Re Discover Your Inner Genius
Have you ever been really curious about something, I mean like really insatiably curious? Like maybe when you were a kid, and it was a couple days before Christmas, and you saw a big box under the tree, and you couldn’t help but to wonder what exactly was inside this?
Or maybe your birthday was coming up, and you could tell the people around you were behaving kind of strange, like they were planning something really big, but were trying their hardest to pretend that everything was normal?
Curiosity is a huge driver for discovery and self-growth. Of course sometimes it can be dangerous, which is why the expression “curiosity killed the cat” somehow made its way into our collective unconscious.
But is curiosity really that bad? Curiosity was the spark that caused Edison to try and try again until he found a filament that worked in the light bulb. Curiosity is what sparked the Wright brothers to keep at it until they reached success.
When we are kids, we are insatiably curious, about every single thing. We want to touch, feel, look at taste everything around us. Whenever I see kid on the train, they are always looking around at all the people, out the window at the passing scenery with a look of complete astonishment and wonder.
The adults, on the other hand, almost always have their heads down, as if they are terrified of making contact with another human. They usually have their heads buried in a book, or staring intently at their cell phones, as if they are anxiously waiting for the results of the World Series or something.
Why does that curiosity stifling expression about the cat make it’s way into our consciousness? Why, or how, do we learn that it’s dangerous to want to explore and find out about new things?
If you have kids, you know the reason. At first it’s cute when a little kids running around checking things out. But if you are a normal adult, and aren’t financially well off enough to sit and play with your kid all day, you’ve got other things to do. And like any normal adult, you love your kid and would be horrified if he or she came into any sort of harm.
So the natural response then, is to chastise and admonish kids whenever they start to behave in a way that may prove to be dangerous, or messy, or cause problems.
Don’t touch that!
Put that down!
Don’t put that in your mouth!
Clean that up!
While this may be making our lives more convenient as adults, it is killing our kid’s creativity. Buckminster Fuller once said that every single person is born a genius, but 99.99% of us are de-geniused by the time we grow up.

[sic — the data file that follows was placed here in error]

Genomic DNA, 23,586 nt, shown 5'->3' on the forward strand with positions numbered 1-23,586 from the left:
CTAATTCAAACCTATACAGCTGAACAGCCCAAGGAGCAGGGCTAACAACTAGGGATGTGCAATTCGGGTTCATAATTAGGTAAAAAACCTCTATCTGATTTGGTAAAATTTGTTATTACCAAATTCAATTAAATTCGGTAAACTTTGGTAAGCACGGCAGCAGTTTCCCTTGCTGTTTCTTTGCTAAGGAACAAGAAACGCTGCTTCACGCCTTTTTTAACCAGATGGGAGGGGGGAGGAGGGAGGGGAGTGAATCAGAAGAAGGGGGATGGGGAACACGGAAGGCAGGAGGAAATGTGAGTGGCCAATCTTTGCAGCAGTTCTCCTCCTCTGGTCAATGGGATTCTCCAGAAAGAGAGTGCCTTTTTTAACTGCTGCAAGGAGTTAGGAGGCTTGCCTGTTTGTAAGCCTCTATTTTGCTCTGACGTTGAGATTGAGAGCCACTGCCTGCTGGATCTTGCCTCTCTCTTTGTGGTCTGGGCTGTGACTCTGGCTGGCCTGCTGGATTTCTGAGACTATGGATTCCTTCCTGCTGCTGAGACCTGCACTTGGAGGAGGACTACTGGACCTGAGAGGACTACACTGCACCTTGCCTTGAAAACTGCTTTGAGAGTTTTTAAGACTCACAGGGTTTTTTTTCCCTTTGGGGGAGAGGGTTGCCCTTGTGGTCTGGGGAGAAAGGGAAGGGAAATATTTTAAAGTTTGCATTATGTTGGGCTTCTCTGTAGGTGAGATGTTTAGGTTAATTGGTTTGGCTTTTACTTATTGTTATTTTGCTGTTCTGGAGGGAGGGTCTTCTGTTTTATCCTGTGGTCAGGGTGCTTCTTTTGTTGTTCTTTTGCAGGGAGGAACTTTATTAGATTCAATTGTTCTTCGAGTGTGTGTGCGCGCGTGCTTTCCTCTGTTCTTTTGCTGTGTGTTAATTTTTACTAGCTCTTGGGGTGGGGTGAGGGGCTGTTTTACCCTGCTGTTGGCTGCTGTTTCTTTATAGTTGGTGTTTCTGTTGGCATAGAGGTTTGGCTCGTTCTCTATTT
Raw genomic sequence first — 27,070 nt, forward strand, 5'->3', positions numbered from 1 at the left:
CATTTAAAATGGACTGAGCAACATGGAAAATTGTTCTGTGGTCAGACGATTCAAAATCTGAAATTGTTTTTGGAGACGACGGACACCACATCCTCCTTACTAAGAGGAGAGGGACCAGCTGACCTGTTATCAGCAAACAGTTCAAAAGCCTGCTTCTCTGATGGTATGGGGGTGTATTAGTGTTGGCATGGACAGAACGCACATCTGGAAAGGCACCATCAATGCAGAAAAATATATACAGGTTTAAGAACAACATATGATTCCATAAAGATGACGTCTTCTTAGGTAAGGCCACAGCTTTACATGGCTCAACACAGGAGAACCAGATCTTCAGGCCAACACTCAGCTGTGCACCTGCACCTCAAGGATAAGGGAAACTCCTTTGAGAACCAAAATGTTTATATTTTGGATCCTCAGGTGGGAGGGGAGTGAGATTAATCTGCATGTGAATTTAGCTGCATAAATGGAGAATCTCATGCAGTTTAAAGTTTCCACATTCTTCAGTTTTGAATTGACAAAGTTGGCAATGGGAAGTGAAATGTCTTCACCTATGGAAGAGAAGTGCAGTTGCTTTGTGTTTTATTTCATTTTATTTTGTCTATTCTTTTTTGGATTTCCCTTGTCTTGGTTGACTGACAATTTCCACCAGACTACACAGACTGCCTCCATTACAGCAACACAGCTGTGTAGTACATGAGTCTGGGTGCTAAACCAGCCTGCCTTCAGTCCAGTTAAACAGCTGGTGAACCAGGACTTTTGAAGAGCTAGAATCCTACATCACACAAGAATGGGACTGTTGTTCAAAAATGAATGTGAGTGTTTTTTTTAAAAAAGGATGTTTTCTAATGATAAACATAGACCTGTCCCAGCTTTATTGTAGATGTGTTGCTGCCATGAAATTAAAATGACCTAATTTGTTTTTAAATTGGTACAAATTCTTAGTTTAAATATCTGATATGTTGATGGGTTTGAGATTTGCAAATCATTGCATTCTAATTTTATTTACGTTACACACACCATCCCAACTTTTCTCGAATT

The point here is not to let your kids run amuck and create all kinds of damage that you, as the adult, will have to fix. There likely isn’t any better way, unless you are super rich, and have no hobbies, or any other interests other than following your kid around all day and fostering their creative genius.
No, the point here is for you reading this to reach inside and find that insatiable curiosity that you gave up on long ago as too dangerous, too embarrassing, or to scary to express, for fear of incurring the wrath of the adults around you.
You are the adult now, and you can choose to listen to those who may criticize you, or you can choose to ignore them. You can reach inside to that little kid that still lives deep in your unconscious and let them know it’s safe to pick things up and examine them. It’s safe to look at things in different ways; it’s safe to explore your world.
New and better ideas, even those that work are not always accepted at first. Some are outright rejected, and can take time before they build momentum. Many a creative genius gives up all too soon simply because the rewards aren’t immediate and immense.
Sure, for every ten new ideas you come up with, 9 of them might suck. But that one out of ten will make it all worthwhile. Progress is not made by people sitting around waiting for others to figure stuff out. Progress is made by those willing to take risks and to try new things.
When most people get the wisp of a new, creative idea in their heads, it is quickly silenced by fears of “what if it doesn’t work,” or “what if I fail?” or even “that’s stupid.”
The secret is to train yourself to think like President John F. Kennedy, and not ask yourself “what if it doesnâ€™t work,” but instead to courageously ask yourself
“What if it does work?”
And let your creative genius run wild with the possibilities.